Lin-Manuel Miranda goes up the new Drama Book Shop's curtain
The Latino Hamilton acquired the legendary library after its closure in January. And now it is about to reopen for theater lovers’ delight.
The first time I visited the Drama Book Shop I had been in New York for a week. I walked past the display window and found a playwright writing behind it:
Rick: Marjorie, what have you come for?
Marjorie: Stop playing that game, will you? You know why I am here...
From that day and during the month I was wandering around the City, emptying my pockets while carrying experiences, I often attended to the bookstore; I bought books or kept looking at the clients in case I met a famous face... Sometimes, I just stood in front of the window, reading the writer’s work in progress until one of the two ended up getting uncomfortable.
Then the Drama Book Shop closed. It was in January. I suppose that the aspiring actors had to come up with another route: from the exit of one casting to the next, and then they may have visited the Church of Saint Malachi and stayed longer than expected praying for a new project. But if someone could save the theater it was the theater itself, and to be more precise, "Hamilton."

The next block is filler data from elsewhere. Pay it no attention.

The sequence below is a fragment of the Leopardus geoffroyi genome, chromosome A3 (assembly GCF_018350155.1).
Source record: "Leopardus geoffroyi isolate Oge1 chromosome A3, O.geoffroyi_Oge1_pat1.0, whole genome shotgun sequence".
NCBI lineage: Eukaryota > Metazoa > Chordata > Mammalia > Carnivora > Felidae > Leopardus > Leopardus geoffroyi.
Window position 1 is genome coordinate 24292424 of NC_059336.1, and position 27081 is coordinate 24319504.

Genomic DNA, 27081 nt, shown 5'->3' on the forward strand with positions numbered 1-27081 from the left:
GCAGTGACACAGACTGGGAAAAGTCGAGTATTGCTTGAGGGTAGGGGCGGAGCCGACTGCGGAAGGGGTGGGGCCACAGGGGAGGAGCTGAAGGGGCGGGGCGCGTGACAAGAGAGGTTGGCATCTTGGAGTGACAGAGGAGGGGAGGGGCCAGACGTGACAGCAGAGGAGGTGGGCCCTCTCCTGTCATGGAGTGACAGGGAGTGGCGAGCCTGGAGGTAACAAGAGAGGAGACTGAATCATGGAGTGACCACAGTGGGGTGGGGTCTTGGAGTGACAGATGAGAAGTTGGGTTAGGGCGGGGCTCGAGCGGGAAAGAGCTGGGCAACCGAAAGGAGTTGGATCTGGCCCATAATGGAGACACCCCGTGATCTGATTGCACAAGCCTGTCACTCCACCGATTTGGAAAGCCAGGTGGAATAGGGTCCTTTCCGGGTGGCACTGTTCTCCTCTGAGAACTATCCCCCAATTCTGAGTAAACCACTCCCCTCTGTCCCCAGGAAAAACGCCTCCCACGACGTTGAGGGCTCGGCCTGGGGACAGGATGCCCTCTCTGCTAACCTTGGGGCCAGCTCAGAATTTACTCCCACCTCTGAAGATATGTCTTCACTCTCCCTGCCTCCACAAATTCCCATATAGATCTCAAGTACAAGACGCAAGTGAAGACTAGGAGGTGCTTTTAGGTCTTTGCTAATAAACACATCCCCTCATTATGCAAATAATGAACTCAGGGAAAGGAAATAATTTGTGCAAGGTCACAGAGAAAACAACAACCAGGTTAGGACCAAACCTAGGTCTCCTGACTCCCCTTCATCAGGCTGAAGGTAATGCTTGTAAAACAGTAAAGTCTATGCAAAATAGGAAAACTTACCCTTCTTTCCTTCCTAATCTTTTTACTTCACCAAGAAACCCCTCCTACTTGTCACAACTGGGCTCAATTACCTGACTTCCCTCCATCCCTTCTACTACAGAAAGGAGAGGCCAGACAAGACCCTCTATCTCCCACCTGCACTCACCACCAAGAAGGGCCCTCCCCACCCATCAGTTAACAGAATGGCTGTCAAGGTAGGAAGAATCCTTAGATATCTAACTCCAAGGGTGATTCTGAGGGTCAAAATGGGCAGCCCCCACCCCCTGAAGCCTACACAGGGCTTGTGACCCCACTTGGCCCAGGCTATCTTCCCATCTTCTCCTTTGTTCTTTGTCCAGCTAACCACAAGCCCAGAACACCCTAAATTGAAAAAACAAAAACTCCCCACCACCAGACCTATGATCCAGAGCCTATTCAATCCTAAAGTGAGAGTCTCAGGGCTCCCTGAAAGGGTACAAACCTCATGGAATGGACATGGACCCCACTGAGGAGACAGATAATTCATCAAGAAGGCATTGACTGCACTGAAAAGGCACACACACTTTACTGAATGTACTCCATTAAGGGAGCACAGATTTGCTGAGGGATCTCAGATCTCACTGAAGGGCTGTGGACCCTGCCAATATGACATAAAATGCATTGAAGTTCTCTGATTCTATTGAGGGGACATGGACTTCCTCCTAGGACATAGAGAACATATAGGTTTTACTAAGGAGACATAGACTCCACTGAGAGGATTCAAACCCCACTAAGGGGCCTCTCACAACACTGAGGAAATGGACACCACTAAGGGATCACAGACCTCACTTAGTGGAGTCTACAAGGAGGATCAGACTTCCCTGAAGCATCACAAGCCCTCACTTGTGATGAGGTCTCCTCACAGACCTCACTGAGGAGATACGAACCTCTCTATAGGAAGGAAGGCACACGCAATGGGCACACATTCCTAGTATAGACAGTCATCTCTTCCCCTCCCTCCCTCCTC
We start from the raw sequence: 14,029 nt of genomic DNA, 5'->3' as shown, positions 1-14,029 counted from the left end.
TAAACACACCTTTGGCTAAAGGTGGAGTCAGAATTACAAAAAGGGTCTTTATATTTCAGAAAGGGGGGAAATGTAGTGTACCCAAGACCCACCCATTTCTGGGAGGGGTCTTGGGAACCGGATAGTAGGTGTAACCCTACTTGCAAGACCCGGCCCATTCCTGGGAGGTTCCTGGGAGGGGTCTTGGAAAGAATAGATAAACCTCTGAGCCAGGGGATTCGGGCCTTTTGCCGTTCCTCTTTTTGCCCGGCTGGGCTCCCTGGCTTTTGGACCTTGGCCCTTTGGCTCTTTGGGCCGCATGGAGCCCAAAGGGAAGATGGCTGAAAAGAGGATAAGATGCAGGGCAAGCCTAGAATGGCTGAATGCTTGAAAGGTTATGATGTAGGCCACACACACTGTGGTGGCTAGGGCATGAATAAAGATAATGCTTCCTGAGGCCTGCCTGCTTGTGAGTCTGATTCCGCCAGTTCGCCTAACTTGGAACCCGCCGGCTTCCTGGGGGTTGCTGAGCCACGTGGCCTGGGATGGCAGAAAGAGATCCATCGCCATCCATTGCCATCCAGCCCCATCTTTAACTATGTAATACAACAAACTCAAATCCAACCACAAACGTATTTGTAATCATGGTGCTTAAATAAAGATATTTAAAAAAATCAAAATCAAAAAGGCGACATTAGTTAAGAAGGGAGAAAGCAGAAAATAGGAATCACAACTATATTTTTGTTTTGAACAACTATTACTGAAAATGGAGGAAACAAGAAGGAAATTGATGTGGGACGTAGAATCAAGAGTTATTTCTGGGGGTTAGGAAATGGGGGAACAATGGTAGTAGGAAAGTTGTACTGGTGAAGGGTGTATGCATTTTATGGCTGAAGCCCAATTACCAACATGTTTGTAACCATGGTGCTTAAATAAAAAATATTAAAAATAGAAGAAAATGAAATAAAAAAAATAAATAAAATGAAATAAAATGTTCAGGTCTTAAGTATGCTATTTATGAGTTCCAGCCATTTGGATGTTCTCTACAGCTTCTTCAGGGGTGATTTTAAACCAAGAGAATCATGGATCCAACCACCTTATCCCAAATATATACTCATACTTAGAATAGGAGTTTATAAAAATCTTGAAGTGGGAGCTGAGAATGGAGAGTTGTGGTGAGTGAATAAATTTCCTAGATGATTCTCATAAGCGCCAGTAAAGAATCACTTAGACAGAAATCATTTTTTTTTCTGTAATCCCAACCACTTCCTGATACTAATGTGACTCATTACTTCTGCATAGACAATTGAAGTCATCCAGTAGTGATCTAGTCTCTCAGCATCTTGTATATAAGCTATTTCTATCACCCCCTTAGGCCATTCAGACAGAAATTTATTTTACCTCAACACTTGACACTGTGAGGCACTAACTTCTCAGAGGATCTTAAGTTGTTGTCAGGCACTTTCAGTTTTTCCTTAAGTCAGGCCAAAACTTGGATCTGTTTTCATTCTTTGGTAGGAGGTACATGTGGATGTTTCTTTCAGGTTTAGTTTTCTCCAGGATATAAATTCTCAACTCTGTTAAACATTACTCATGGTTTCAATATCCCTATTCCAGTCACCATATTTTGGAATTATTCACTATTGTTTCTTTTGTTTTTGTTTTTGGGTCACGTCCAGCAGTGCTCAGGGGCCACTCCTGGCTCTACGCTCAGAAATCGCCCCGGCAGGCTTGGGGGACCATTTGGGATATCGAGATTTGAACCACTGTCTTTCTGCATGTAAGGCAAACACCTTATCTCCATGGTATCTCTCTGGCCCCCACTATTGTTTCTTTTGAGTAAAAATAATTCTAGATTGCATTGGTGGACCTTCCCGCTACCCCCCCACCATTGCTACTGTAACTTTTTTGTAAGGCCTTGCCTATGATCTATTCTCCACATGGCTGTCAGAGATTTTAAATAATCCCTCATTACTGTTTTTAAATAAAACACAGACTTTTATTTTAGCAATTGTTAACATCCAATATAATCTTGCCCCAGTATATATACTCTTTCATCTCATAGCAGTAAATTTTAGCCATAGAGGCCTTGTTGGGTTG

Latino actor, songwriter, and producer Lin-Manuel Miranda announced some time ago that he had acquired the legendary Broadway bookstore along with part of the musical team, and although they are still working on it, the reopening of the Drama Book Shop is expected in March of the next year.
“The Drama Book Shop is the heart and soul of the New York theater community,” Lin-Manuel Miranda said.
“It’s been an oasis in midtown for a century of storytellers and theater fans alike - a safe space to gather, to learn, and to find great books and music. I found my collaborators there. I wrote drafts of ‘In the Heights’ there. Freestyle Love Supreme was born there. I made sure the first book-signing of ‘Hamilton: The Revolution’ was held there. The Drama Book Shop is home. To the next generation of dramatists, actors, directors, composers, choreographers, designers, and theater enthusiasts: the stage is set…Come in. Discover. Enjoy.”
After more than a century of history, the mythical bookstore will be located in a new place at 266 West 39th Street, in Times Square, and its design, by the “Hamilton” set designer David Korins, will be inspired by European coffees. There will also be a reading room, classes, and cafeteria.
Judging by Lin-Manuel Miranda’s instinct for success – his revolutionary musical, previously conceived as a conceptual music album, has already passed to the annals of history – we could say about the new Drama Book Shop the same that “Hamilton” himself sings at the beginning of the musical:
“There’s a million things I haven’t done. But just you wait. Just you wait!”